You look at Shenzhen for example. The Chinese has an economic zone within Qianhai. It is very interesting because Shenzhen itself was a Special Economic Zone and now you have a piece of Shenzhen carved out , which is carved out in order to encourage Hong Kong institutions first to go from Hong Kong and set up in China in Qianhai with rules which approximate those in Shenzhen. And what are the rules? Well, the anti-corruption agency is meant to be independent.  And the courts are meant to be autonomous and do not appeal up to the Chinese courts system. So in other words, the Chinese understand that these are prerequisites which have to be put in place in order to gradually grow a robust, cosmopolitan international financial system. But it takes time. The banks have all gone into Qianhai but for it to become like Hong Kong, I think it is quite some distance to go. So Shanghai, well they have a bigger scale. They are doing an experiment with the Shanghai Free-Trade Zone and that's about a year now. And I think they will make further changes along the way but I think it will be some time before Shanghai is treated the same as Hong Kong is today.

Q: You spoke with President Xi about the situation in Hong Kong?

PM: Only very briefly because we were talking about other issues too but he had mentioned he has noted what I've said about Hong Kong and I gave him my views on why I think it was good for Singapore if Hong Kong prosper and Singapore prospers with it and we don't see any rivalry the way sometimes when you read some of the international newspapers' write-up as if we are at each other's throat, which is not so.

Q: President Xi spoke about an "Asia-Pacific Dream" where the rise of China creates infinite opportunities for all. There's some big power rivalry at play at the Apec. What are the ramifications for Singapore?

PM: Well, China is growing and they will continue to grow with difficulties and ups and downs. But as long as they make progress on the reforms and I think they're absolutely serious about working at them, then I think their reforms will enable them to grow rapidly for quite a long time to come. And therefore it's going to be a major factor in the landscape in Asia, in fact in the world. And a growing factor. And all countries would like to participate in this, help this to happen and benefit from this. And I think the Chinese would like that to happen too. I think they're working very hard at doing it and the idea of the AIIB is one of the ways in which they are trying to show that they can be helpful and at the same time extend their influence and soft power. But there are also issues to be resolved. They have issues with Japan, issues with several of the Asean countries, there's a code of conduct to be negotiated over the South China Sea. If they can manage these issues and contain them and prevent them from souring the overall relationship or affecting the overall security and confidence in the region, then I think we will move forward and all the infinite possibilities will be realised.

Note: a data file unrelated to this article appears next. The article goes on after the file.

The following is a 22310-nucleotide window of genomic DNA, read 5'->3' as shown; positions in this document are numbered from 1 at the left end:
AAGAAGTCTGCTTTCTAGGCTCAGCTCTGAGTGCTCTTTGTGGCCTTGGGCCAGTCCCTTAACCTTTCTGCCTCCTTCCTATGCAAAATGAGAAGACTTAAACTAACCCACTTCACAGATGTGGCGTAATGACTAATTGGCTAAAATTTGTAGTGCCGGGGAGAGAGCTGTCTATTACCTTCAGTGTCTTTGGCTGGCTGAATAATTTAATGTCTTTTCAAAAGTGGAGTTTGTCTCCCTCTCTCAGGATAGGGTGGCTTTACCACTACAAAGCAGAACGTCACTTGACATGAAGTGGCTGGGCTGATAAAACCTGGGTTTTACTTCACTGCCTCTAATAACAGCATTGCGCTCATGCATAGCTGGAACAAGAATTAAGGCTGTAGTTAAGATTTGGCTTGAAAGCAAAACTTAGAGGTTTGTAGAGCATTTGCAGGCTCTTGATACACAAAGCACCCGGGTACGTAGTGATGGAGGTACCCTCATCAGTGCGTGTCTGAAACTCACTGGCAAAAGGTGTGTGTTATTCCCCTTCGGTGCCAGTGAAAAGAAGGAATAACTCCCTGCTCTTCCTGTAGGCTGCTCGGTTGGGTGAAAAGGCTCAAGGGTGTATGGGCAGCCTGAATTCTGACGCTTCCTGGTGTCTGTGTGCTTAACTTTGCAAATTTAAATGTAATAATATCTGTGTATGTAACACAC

(In Mandarin):

Q: The FTTAAP and the TPP are seen as arenas for rivalry between  US and China. Singapore is a part of both. What are Singapore's considerations? 

PM: (In Mandarin) We are good friends with the US. We are also good friends with China. China is not a part of the TPP while the US is. But the TPP countries do not rule out China joining, and China has not ruled out joining the TPP.  They are considering it, of course it's not so simple as firstly, the TPP negotiations are not done, and secondly, China is not at as mature a stage and so it's not easy to meet the TPP's high standards. 

But in the long term, after a few years, nobody can say that China will refuse to join the TPP. I think that if China can join the TPP, it's a good thing.  But the TPP is not the only route to the FTAAP. The RCEP (Regional Comprehensive Economic Partnership) is another route.  And the long-term goal is a free trade zone that covers the entire Asia Pacific, and that is the FTAAP. That is actually the fundamental thinking behind Apec's creation. 

So for China to push the FTAAP, that is a  long-term goal, not in two or five years, but I think it's at least 10 years. But we are taking the first step of a hundred mile journey, so we have time to settle its content and the responsibilities of participating countries. Then, I think, it's not about problems between China and the US, because China's participation is a good thing and US' participation is also a necessity. So at the meeting today, President Obama stated clearly that the US supports the FTAAP. Of course it's a matter of what comes first. TPP, we hope to be done by next year, FTAAP is something that will come after. But we should start work on it now.